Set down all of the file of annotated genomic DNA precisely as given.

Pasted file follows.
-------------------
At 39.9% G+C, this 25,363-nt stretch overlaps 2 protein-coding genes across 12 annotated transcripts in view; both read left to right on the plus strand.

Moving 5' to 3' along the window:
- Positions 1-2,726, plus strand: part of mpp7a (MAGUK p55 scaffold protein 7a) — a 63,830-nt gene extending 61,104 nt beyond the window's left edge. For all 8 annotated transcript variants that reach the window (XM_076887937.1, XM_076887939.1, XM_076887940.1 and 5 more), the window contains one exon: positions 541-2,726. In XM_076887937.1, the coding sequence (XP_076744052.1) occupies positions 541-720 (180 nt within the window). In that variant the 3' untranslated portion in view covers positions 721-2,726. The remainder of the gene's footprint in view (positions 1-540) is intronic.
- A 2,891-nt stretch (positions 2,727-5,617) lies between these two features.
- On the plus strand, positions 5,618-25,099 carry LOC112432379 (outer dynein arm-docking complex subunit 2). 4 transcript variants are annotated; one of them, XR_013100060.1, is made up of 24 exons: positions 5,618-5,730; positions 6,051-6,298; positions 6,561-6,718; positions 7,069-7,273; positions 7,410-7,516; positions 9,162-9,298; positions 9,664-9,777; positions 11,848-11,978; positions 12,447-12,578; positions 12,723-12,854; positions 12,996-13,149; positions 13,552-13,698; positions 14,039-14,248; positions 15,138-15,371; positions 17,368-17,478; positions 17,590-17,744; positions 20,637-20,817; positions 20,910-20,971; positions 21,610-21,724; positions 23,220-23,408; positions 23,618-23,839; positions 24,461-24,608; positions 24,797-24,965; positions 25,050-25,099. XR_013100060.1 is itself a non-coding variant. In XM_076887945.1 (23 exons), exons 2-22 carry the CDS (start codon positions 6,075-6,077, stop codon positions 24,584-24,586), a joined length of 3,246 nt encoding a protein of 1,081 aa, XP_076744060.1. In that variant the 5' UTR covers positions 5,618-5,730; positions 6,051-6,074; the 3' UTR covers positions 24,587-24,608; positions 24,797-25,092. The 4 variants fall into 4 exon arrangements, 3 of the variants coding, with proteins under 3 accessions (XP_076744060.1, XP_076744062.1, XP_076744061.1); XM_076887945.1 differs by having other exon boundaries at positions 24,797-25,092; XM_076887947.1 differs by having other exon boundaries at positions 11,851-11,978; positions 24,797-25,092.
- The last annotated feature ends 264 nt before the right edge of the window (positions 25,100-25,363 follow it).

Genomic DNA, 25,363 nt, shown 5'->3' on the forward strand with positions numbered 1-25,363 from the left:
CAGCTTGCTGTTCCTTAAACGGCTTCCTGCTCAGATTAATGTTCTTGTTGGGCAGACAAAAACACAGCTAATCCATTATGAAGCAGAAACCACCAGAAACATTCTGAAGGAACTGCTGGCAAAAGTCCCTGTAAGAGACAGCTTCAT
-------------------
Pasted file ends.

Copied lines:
At 39.9% G+C, this 25,363-nt stretch overlaps 2 protein-coding genes across 12 annotated transcripts in view; both read left to right on the plus strand.

Moving 5' to 3' along the window:
- Positions 1-2,726, plus strand: part of mpp7a (MAGUK p55 scaffold protein 7a) — a 63,830-nt gene extending 61,104 nt beyond the window's left edge. For all 8 annotated transcript variants that reach the window (XM_076887937.1, XM_076887939.1, XM_076887940.1 and 5 more), the window contains one exon: positions 541-2,726. In XM_076887937.1, the coding sequence (XP_076744052.1) occupies positions 541-720 (180 nt within the window). In that variant the 3' untranslated portion in view covers positions 721-2,726. The remainder of the gene's footprint in view (positions 1-540) is intronic.
- A 2,891-nt stretch (positions 2,727-5,617) lies between these two features.
- On the plus strand, positions 5,618-25,099 carry LOC112432379 (outer dynein arm-docking complex subunit 2). 4 transcript variants are annotated; one of them, XR_013100060.1, is made up of 24 exons: positions 5,618-5,730; positions 6,051-6,298; positions 6,561-6,718; positions 7,069-7,273; positions 7,410-7,516; positions 9,162-9,298; positions 9,664-9,777; positions 11,848-11,978; positions 12,447-12,578; positions 12,723-12,854; positions 12,996-13,149; positions 13,552-13,698; positions 14,039-14,248; positions 15,138-15,371; positions 17,368-17,478; positions 17,590-17,744; positions 20,637-20,817; positions 20,910-20,971; positions 21,610-21,724; positions 23,220-23,408; positions 23,618-23,839; positions 24,461-24,608; positions 24,797-24,965; positions 25,050-25,099. XR_013100060.1 is itself a non-coding variant. In XM_076887945.1 (23 exons), exons 2-22 carry the CDS (start codon positions 6,075-6,077, stop codon positions 24,584-24,586), a joined length of 3,246 nt encoding a protein of 1,081 aa, XP_076744060.1. In that variant the 5' UTR covers positions 5,618-5,730; positions 6,051-6,074; the 3' UTR covers positions 24,587-24,608; positions 24,797-25,092. The 4 variants fall into 4 exon arrangements, 3 of the variants coding, with proteins under 3 accessions (XP_076744060.1, XP_076744062.1, XP_076744061.1); XM_076887945.1 differs by having other exon boundaries at positions 24,797-25,092; XM_076887947.1 differs by having other exon boundaries at positions 11,851-11,978; positions 24,797-25,092.
- The last annotated feature ends 264 nt before the right edge of the window (positions 25,100-25,363 follow it).

Genomic DNA, 25,363 nt, shown 5'->3' on the forward strand with positions numbered 1-25,363 from the left:
CAGCTTGCTGTTCCTTAAACGGCTTCCTGCTCAGATTAATGTTCTTGTTGGGCAGACAAAAACACAGCTAATCCATTATGAAGCAGAAACCACCAGAAACATTCTGAAGGAACTGCTGGCAAAAGTCCCTGTAAGAGACAGCTTCAT